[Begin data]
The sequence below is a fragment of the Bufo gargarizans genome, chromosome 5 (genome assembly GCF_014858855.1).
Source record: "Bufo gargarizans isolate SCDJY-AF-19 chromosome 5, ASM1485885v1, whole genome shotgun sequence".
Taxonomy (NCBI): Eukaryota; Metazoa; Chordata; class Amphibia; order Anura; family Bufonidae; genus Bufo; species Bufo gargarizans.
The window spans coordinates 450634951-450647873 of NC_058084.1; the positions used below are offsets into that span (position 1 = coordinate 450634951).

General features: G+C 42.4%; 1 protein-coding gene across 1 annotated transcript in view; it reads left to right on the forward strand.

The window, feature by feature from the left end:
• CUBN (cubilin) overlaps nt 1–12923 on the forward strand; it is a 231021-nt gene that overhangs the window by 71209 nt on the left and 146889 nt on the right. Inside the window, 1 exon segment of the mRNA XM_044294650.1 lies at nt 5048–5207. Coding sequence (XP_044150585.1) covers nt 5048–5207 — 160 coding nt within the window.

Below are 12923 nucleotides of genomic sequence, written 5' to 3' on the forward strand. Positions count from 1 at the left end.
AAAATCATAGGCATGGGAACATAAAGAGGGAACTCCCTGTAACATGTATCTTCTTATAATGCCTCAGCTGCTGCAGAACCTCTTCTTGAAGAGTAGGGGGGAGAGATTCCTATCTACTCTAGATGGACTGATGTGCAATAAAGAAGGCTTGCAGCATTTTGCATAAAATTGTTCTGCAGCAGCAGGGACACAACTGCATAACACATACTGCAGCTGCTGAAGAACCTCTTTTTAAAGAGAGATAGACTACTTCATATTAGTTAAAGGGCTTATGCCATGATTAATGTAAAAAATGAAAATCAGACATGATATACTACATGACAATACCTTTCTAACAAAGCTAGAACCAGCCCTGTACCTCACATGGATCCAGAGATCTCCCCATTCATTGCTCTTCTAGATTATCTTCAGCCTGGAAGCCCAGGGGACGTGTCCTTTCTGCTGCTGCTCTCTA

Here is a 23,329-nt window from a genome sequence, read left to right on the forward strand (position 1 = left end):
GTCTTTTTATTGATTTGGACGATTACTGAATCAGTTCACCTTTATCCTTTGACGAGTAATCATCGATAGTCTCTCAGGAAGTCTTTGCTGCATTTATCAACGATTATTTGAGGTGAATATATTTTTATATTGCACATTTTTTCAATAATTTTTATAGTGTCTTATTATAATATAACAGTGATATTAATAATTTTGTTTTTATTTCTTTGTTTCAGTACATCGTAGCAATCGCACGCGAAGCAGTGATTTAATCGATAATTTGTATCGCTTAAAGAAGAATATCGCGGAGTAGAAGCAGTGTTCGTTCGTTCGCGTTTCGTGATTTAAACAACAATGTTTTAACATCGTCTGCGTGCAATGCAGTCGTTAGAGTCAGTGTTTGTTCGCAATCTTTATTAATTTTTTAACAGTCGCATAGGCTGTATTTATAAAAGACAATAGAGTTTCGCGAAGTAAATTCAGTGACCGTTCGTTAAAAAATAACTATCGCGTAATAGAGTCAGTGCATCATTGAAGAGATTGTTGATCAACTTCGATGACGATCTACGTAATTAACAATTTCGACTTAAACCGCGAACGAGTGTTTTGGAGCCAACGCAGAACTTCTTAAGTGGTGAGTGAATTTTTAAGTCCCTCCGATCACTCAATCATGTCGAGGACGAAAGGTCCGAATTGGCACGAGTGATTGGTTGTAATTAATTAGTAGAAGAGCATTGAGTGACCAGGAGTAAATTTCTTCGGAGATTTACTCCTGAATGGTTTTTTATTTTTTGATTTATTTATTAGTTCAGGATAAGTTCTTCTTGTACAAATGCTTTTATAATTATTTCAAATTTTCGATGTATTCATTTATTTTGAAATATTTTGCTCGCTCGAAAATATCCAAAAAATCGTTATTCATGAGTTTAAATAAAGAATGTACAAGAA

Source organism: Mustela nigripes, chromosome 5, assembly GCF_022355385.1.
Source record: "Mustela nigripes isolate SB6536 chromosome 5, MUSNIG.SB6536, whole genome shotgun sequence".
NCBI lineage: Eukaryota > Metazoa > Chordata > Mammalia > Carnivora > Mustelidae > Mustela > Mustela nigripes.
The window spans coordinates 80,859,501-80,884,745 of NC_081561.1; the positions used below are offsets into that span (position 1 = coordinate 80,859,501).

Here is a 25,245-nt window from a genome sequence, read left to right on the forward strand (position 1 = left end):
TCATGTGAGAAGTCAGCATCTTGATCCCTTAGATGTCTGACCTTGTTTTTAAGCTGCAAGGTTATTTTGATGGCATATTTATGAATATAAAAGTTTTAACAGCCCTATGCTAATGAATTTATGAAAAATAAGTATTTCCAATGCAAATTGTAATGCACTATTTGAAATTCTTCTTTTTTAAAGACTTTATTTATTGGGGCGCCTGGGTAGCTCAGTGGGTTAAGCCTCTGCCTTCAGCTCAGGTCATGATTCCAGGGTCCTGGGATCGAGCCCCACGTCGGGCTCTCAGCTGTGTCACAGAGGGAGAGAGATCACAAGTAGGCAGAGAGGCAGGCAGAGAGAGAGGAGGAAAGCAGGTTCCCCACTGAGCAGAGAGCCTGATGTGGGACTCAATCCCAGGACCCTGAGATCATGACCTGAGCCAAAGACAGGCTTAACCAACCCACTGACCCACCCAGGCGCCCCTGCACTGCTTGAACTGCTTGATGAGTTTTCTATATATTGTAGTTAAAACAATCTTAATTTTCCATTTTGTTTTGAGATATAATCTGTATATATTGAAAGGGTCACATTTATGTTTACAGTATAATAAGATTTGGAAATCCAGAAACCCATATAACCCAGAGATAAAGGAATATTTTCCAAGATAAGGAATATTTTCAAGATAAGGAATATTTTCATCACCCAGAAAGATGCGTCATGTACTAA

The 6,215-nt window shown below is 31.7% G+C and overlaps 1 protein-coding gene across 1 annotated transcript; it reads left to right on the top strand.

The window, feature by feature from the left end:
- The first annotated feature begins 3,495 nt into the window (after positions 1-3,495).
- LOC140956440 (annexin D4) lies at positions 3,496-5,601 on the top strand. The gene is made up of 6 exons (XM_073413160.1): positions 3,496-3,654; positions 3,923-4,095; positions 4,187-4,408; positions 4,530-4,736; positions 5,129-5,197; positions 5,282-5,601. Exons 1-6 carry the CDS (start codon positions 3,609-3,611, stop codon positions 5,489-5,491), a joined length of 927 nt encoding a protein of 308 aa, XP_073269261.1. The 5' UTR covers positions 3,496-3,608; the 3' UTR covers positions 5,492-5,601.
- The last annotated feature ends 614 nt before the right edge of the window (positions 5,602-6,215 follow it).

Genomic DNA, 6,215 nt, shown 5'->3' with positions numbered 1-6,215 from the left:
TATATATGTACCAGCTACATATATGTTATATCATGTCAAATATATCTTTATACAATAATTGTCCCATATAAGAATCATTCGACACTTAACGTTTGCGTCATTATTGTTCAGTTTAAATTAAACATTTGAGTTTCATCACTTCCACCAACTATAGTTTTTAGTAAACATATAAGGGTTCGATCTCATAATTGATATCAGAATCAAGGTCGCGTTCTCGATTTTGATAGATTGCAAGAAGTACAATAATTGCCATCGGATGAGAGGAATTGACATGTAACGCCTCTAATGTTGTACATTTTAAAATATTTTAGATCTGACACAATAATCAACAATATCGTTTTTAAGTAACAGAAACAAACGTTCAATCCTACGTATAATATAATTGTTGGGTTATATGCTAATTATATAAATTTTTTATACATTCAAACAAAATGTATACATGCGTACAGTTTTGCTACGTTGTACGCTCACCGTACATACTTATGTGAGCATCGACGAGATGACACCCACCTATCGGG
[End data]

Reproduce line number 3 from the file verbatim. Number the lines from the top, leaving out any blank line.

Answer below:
Taxonomy (NCBI): Eukaryota; Metazoa; Chordata; class Amphibia; order Anura; family Bufonidae; genus Bufo; species Bufo gargarizans.